It’s a very, very tough question, because the mere fact that a “mountain” and “plate
geologist says “The Istumus closed 3.768547 MYA” means, well, really nothing. See, “climate” requires some 1.23456789 billion/trillion/quadrillion gals/cubic meters/cubic kilometers of salt water per second/day/week/month/year to be affected by the waters from the east Pacific flowing into the west Atlantic, then up towards the north Atlantic, right?
So, at what point in the long rise of the present Panama mountains (pre-Canal dig) did they rise far enough to reduce that water flow low enough to “close” the west-east water flow off and begin the Gulf Stream flow we know right now? Did that flow cut off in Year_0.001, and the Gulf Stream begin Year_0.0011? Or one hundred years after the “marshes and swamps” began? Or 112 years? Or 12,101.101 years later? Can we really tell when it began? Can we actually even define when the Panama Isthmus was “closed”?
Now, making that analysis more difficult is the nature of the water flow itself, and of the rising land mass’s ability to resist erosion. The only reason for water to flow from ocean to ocean is a change in height (potential energy) or a change in density and wind pressure. Thus, the Gulf Stream flows because of a change in density and salinity between its source (the warm gulf-Caribbean waters) and the colder north sea, added by the world’s centrifugal/centripetal/Hadley cell rotations. But how much pressure is actually present between the east Pacific and west Caribbean ocean? (They are not now at the same elevation, even today!) How strongly will the newly risen land (if not an abrupt single volcanic event – which IS a possibility in the final few years after tectonic forces have gone on long enough! So, the Gilbralter Straits might “close” one year, but water flows again 1000 years later when a stream cuts through, then stops again. The Everglades are a low, flat frfesh water river that is incredibly shallow but very wide? Is it a swamp, or a river, or what? Certainly, even as a 2-4 foot (one meter) deep “river” it is enough to affect the Gulf Stream’s flow past Cuba – a very well-defined rocky mass.
To compare: The Mediterranean Sea is evaporating, and is fed by the European and Asia and African rivers. But without continuous flow from the Atlantic, it will empty and be much, much lower than the Atlantic Ocean. So, if the Suez Canal were not present, eventually the Med would evaporate into a salt flat fed by the Danube, Nile, and southern French and Spanish rivers if Gibraltar Straits were to rise. But, if the rising sea floor were cut by even one soft spot between the lava flows, that one spot would cut ever deeper as the Med’s water receded, and you’d eventually get a massive canyon, or another strait free-flowing like Cape Horn or the Gulf of Aquaba does. Eventually, the Great Rift Valley will also cut through the rock as the Gulf waters flow through.
So cutting off ocean flow into a deep gulch is very, very difficult. But the low pressure of a circulating force between the Atlantic and Pacific is much easier to stop. We still just cannot claim “It stopped 3.000000 MYears ago, and thus this began 3.000000001 years ago.”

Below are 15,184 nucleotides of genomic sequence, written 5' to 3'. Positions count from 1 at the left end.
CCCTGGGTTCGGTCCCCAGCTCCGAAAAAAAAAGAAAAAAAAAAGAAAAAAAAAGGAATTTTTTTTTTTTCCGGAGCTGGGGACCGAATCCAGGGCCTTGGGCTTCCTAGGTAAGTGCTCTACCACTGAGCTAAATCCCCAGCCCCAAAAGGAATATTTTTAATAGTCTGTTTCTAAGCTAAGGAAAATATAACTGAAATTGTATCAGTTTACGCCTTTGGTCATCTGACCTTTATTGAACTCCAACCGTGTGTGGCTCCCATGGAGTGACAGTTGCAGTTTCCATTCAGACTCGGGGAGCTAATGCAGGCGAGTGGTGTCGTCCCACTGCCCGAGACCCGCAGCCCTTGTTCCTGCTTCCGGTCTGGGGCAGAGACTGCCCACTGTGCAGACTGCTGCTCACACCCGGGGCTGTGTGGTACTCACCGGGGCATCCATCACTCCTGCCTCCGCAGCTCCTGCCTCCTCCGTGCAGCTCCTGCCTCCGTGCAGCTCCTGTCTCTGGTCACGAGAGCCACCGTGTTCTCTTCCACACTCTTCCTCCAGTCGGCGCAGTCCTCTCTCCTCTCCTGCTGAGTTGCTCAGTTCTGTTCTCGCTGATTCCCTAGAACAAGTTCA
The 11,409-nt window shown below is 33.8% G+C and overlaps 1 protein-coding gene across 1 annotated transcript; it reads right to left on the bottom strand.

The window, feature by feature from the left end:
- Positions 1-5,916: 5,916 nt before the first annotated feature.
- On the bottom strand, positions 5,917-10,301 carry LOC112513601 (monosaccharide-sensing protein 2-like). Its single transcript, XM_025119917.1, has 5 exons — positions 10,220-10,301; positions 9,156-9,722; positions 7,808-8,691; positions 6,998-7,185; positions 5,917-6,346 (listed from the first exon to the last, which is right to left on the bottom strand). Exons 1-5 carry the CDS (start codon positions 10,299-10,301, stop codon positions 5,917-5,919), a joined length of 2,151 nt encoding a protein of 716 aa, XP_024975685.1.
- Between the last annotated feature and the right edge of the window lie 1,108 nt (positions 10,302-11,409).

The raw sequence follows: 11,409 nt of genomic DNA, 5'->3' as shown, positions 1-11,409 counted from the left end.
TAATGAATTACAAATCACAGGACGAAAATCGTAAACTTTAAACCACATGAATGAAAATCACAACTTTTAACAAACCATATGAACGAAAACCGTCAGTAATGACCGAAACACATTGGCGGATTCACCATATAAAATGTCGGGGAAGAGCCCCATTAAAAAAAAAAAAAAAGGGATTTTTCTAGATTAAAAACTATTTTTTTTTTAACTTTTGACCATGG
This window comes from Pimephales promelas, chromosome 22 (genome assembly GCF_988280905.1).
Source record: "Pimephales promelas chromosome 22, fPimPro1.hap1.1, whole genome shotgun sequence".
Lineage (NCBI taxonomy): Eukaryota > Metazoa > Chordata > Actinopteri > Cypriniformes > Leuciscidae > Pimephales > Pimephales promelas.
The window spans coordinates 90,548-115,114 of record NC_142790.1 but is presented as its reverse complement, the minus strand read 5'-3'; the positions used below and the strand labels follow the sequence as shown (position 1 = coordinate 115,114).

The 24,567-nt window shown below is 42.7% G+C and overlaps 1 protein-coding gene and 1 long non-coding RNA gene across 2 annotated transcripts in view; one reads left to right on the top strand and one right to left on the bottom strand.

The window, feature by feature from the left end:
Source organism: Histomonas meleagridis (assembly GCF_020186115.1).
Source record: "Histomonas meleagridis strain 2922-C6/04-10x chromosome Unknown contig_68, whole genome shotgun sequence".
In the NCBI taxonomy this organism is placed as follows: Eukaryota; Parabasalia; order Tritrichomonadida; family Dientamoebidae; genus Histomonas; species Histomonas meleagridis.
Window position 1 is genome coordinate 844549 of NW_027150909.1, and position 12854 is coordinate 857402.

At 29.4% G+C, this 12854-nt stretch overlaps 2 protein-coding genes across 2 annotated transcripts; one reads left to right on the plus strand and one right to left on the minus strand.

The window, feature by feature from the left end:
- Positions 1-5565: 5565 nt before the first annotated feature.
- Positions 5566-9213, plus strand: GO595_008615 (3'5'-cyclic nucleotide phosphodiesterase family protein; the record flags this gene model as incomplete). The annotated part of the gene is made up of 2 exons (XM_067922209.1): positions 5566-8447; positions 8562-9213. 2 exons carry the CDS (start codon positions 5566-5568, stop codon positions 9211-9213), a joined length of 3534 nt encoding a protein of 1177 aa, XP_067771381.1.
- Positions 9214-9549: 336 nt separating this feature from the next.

or can we?

Gloria Swansong
Reply to  Gloria Swansong
September 4, 2015 3:59 pm

Not just ocean currents, temperature and salinity but wind and moisture patterns were affected by the progressive closure of the Seaway during the late Miocene and Pliocene. Even today, related winds are more important in maintaining the equable climate of Europe than is the Gulf Stream itself.
The Seaway was closed as a deep channel long before it became dry land for its whole length. During its shoal phase ~10 Ma, it was a nursery for the extinct giant shark Carcharocles megalodon.
Whether its effective closure occurred three or 4.5 Ma is not IMO material to the significance of this tectonic event in the onset of the Pleistocene. Both physical evidence and modeling show the importance of the demise of the Seaway on climatic evolution at the Pliocene-Pleistocene transition, to include the formation or expansion of ice on Greenland, prior to the first vast continental ice sheets.

Gloria Swansong
Reply to  Gloria Swansong
September 4, 2015 4:02 pm

IMO the closure was a necessary but not necessarily sufficient step in the onset of the Pleistocene NH glaciations.

September 3, 2015 3:51 pm

How many humans caused the CO2 rise in the Pliocene?

Gloria Swansong
Reply to  Gerard
September 3, 2015 4:10 pm

That was the fault of the australopithecines.

Reply to  Gloria Swansong
September 3, 2015 4:37 pm

Luckily, they all moved to Australia causing it to break off from the rest of the world and float away….

Gloria Swansong
Reply to  Gloria Swansong
September 3, 2015 4:41 pm

That was a good thing, right?

Reply to  Gloria Swansong
September 3, 2015 5:15 pm

“Maybe the dingo ate your baby.”

Bruce Cobb
September 3, 2015 4:02 pm

“Ice sheets typically take centuries to millennia to respond to increased carbon dioxide, so it’s more difficult to say what will happen on shorter time scales, like the next few decades,” Winnick said.
Wow, I never knew that ice and sea levels responded directly to CO2. CO2 must be even more powerful and magical than I thought.

September 3, 2015 4:04 pm

Well it seems we need another ‘ology’ for this absurd ‘Sea Level’ claptrap.